Some days I’m so inundated with these requests, that it’s ALL I can do to READ them. It’s frustrating too, because I’d like to help. That’s why I went into this profession in the first place.
Now, don’t think that I’m not grateful for what has happened to me. Six years ago, nobody had heard of me. Not only that, my phone wasn’t ringing. And, by June of 2013, was when I realized that I was in trouble. I had this blog/website for 14 months, but nobody was reading it and nobody could find me.
That’s when I got the necessary help and found out to my horror, that I was doing dozens of things completely wrong and that many of them were hurting my chances of getting picked up in a google search. That’s when I met my mentor, Eileen Lonergan. Please read my tribute to her. She tragically passed away from metastatic breast cancer last October 31.
One thing I’m working on and am planning to release, I believe this September is a comprehensive interior design and decoration course. Some of it will be based on topics in the blog, but it will go into far more depth. And, of course, it will be organized so that one can easily find the info. I am also planning on having a twice a month call in session for one hour, each time for people who purchase it to ask questions. But more, on all of that at a later date.
I swear you’re in my head sometimes! I want to decorate the mantel at the seniors’ housing complex I run. I was at a decor store yesterday trying to build little vignettes on one of their tables. I left empty-handed and discouraged. You’ve given me the courage to try again. You’re the best. Enjoy KBIS!!!!!!.
How high should the mantle be? I know it depends on the room, but is there some helpful guideline or best practice ratio linking the height of the ceiling and the top of the firebox opening?
This post is beautifully written and the variety of styles included is very helpful.
Laurel, what does one do with a 3″ deep by 6′ long mantle that is backed by a wall of mirror (true mid-century)? Wish I could send a picture to show.
Basically the wall is divided into thirds. Left side has small built-in book case on upper half, center is fireplace and mirror, right side is all mirror. Right now I have matching decorative vases teetering on each end of the mantel.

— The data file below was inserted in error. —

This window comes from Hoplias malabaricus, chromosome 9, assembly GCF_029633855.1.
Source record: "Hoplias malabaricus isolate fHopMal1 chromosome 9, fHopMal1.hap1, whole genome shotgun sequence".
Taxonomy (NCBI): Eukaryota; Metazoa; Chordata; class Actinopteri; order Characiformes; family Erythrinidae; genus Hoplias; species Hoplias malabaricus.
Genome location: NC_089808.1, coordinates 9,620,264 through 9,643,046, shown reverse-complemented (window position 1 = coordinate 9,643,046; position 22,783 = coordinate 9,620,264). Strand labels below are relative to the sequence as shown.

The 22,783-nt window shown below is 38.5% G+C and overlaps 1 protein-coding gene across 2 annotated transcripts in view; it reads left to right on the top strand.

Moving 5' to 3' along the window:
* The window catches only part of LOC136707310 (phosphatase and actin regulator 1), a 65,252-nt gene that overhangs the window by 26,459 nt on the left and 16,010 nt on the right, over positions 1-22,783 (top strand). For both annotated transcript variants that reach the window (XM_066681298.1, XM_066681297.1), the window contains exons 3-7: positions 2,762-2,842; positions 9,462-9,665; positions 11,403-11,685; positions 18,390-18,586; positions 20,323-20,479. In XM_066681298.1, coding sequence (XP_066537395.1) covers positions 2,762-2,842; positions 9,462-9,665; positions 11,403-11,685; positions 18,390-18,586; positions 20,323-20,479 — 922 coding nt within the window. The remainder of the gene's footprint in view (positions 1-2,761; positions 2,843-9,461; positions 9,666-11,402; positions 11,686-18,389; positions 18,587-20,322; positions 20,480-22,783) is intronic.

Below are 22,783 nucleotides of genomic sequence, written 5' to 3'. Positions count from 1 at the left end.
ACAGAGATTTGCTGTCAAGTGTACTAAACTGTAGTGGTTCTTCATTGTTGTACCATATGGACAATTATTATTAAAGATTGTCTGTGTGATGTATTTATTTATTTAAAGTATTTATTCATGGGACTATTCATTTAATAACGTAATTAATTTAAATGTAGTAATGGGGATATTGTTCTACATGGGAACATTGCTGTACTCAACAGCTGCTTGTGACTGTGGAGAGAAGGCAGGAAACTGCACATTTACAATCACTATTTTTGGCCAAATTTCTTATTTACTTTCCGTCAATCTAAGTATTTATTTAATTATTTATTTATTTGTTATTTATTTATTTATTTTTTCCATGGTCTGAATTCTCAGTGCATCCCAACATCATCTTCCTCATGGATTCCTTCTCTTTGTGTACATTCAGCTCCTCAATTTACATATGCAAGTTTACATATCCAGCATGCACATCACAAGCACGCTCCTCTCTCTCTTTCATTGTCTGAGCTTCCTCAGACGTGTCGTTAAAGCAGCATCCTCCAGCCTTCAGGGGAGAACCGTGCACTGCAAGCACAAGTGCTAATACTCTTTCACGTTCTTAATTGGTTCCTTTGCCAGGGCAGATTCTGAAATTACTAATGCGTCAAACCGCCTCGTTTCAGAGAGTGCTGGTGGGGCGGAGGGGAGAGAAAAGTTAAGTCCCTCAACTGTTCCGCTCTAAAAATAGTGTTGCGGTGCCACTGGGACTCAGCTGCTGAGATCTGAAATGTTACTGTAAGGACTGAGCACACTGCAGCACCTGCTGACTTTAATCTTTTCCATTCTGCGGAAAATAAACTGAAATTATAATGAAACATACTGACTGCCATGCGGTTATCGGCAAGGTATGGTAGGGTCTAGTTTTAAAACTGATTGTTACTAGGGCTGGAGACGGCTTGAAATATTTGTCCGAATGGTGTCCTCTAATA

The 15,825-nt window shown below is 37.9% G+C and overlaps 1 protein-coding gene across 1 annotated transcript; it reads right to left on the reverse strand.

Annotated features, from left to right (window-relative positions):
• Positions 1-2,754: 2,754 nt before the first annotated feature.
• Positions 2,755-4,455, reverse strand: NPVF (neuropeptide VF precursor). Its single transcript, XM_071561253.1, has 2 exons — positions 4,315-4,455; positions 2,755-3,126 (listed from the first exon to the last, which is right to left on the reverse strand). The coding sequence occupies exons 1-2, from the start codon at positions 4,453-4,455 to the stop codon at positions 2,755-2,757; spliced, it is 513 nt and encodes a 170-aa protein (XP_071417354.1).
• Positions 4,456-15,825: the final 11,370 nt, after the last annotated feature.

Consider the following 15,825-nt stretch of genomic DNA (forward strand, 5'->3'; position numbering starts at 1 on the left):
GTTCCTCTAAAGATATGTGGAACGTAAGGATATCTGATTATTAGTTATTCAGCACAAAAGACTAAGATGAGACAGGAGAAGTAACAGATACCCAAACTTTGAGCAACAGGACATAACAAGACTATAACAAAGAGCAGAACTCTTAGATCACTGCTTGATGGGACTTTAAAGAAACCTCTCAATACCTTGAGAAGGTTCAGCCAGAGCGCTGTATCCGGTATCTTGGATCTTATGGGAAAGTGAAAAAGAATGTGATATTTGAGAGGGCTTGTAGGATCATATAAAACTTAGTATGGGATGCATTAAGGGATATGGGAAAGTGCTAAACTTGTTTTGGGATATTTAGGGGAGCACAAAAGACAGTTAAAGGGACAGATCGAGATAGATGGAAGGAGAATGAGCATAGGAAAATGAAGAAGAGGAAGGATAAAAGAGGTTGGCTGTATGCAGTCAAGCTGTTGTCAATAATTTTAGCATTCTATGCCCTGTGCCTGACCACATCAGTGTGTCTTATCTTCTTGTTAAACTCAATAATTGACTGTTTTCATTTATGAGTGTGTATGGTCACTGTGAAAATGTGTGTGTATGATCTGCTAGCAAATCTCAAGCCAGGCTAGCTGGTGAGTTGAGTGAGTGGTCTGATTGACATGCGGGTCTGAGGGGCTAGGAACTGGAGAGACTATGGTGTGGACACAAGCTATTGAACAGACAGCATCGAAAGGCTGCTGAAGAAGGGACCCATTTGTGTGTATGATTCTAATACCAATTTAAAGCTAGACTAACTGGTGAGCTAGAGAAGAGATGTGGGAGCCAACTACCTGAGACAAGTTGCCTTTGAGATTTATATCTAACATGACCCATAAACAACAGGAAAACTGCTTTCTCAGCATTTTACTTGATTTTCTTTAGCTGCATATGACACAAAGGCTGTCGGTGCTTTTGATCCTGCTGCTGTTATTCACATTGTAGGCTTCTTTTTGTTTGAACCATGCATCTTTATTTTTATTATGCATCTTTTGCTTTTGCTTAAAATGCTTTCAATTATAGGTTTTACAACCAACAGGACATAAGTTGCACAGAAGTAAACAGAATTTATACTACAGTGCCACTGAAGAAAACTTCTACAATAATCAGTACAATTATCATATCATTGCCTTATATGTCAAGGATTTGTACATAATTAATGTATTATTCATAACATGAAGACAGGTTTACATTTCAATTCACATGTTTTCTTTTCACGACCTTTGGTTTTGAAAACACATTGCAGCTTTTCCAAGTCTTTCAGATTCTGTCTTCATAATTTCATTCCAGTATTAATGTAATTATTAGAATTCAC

Its really a lovely wall, but screaming for something on the mantel IMO.
Another timely post 🙂 as I am working on my mantel. I chuckled at the palm fronds/glass vase comment as I have two boys (5&10) and although I want a tall chunky vase on my mantel it just can’t be for a few more years!
One tip that helped me (cautious design noob) is that a mirror or painting will look good if it mimics the rectangle size/shape of either the firebox or the mantle opening itself. Another simple thing that helped me was to line up the sconces (or vases, or lamps) with the pilasters (I think they are called?) or vertical lines of the sides. A lot of your images show this but until I saw it in writing I didn’t really know *why* things looked right 🙂
Thank you as always and enjoy Vegas! (if you get saturated with Vegas I recommend a 30 min drive to the lovely lodge at Mt. Charleston. An alternate universe!
I get in MOnday around lunch- can’t wait to see you!
where are the DH staying?
I’m at Paris with a few others-
See you soon!
Can’t wait to see you. We’re at the SLS.
Great ideas Laurel- I struggled with the mantles in my new (old) home. Next could you do a blog on living room floor to ceiling bookcases? I have a multitude and ever growing stash of books- so the “library” needs to be usable- put I also want it to be pretty. It covers one entire wall of the living room.
Since I could not post a photo I will add that I propped all the paintings on the mantel. Looks better than trying to hang them and makes the ceiling look higher!
Laurel, You are the best! Our 1980s era home has the worst fireplace ever but because there was SO much to fix in this house I used styling rather than redoing to make it as appealing as possible. It is brick and goes on for the ENTIRE LENGTH of the wall, with a gas fireplace and useless wood niche somewhat off center below. In the niche I place a Russian samovar, purchased when we lived there at our embassy. Because the extensions of brick are not the same length I put a matched set of four Russian paintings (book illustrations of the four seasons, two framed in a rust which matches the brick and two in a grayed blue) on one side and a set of two paintings on the other with a similar blue matting for balance. I centered a mantel clock over the firewood opening and placed a large mirror with matched candlesticks, a glass vase with the same blue filled with dried hydrangeas, and something seasonal over the fireplace part. AT the moment it is a wooden box with intricate snowflakes cut out. This is the best arrangement I have found. Putting up the large mirror made such a difference, to help draw the eye to the fireplace. Since I collect both sleighs and pitchers, sometimes I have arranged those all along the loooong mantel, but that seems so busy. So now I have nowhere to display those guys!
Enjoy the show in Vegas. My husband and I have recently moved into a condo. I really love it – all white walls, 9 and 10’ ceilings, beautiful kitchen BUT no fireplace. What does one use as a focal point in a living room with no fireplace (and no mantel to decorate😕).
Any suggestions or older blogs to consider?
Love your blog!! Sue Ellen
Beautiful examples Laurel. I love the fearless quirky styling of the British ones. I have a fake fireplace; you know, one of those mantles but no possibility of creating a fire. So we put a back in and turned it into a bookshelf. It looks great – I keep all my favourite novels there. Have fun at the show.